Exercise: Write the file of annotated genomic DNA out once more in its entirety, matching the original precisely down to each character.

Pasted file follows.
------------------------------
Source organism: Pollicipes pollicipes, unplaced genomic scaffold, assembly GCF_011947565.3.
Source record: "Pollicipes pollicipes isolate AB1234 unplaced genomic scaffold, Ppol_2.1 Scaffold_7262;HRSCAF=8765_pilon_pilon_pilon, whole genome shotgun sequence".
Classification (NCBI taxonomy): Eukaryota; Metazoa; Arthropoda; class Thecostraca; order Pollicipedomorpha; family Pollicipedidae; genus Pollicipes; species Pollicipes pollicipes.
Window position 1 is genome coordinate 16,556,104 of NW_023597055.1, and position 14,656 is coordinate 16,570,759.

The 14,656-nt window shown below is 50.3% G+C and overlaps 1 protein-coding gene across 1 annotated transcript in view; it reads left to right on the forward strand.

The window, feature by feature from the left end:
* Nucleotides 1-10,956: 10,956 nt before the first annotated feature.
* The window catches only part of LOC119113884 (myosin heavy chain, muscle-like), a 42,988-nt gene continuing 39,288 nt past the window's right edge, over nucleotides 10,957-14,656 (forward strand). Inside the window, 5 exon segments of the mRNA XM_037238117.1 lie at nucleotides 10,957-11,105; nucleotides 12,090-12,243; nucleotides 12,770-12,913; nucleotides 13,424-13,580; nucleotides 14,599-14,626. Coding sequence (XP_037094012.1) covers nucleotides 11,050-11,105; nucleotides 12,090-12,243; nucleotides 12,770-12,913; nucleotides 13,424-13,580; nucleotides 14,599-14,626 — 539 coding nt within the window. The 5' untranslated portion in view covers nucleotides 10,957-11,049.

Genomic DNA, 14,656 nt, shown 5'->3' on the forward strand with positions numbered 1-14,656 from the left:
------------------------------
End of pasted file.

Source organism: Pollicipes pollicipes, unplaced genomic scaffold, assembly GCF_011947565.3.
Source record: "Pollicipes pollicipes isolate AB1234 unplaced genomic scaffold, Ppol_2.1 Scaffold_7262;HRSCAF=8765_pilon_pilon_pilon, whole genome shotgun sequence".
Classification (NCBI taxonomy): Eukaryota; Metazoa; Arthropoda; class Thecostraca; order Pollicipedomorpha; family Pollicipedidae; genus Pollicipes; species Pollicipes pollicipes.
Window position 1 is genome coordinate 16,556,104 of NW_023597055.1, and position 14,656 is coordinate 16,570,759.

The 14,656-nt window shown below is 50.3% G+C and overlaps 1 protein-coding gene across 1 annotated transcript in view; it reads left to right on the forward strand.

The window, feature by feature from the left end:
* Nucleotides 1-10,956: 10,956 nt before the first annotated feature.
* The window catches only part of LOC119113884 (myosin heavy chain, muscle-like), a 42,988-nt gene continuing 39,288 nt past the window's right edge, over nucleotides 10,957-14,656 (forward strand). Inside the window, 5 exon segments of the mRNA XM_037238117.1 lie at nucleotides 10,957-11,105; nucleotides 12,090-12,243; nucleotides 12,770-12,913; nucleotides 13,424-13,580; nucleotides 14,599-14,626. Coding sequence (XP_037094012.1) covers nucleotides 11,050-11,105; nucleotides 12,090-12,243; nucleotides 12,770-12,913; nucleotides 13,424-13,580; nucleotides 14,599-14,626 — 539 coding nt within the window. The 5' untranslated portion in view covers nucleotides 10,957-11,049.

Genomic DNA, 14,656 nt, shown 5'->3' on the forward strand with positions numbered 1-14,656 from the left: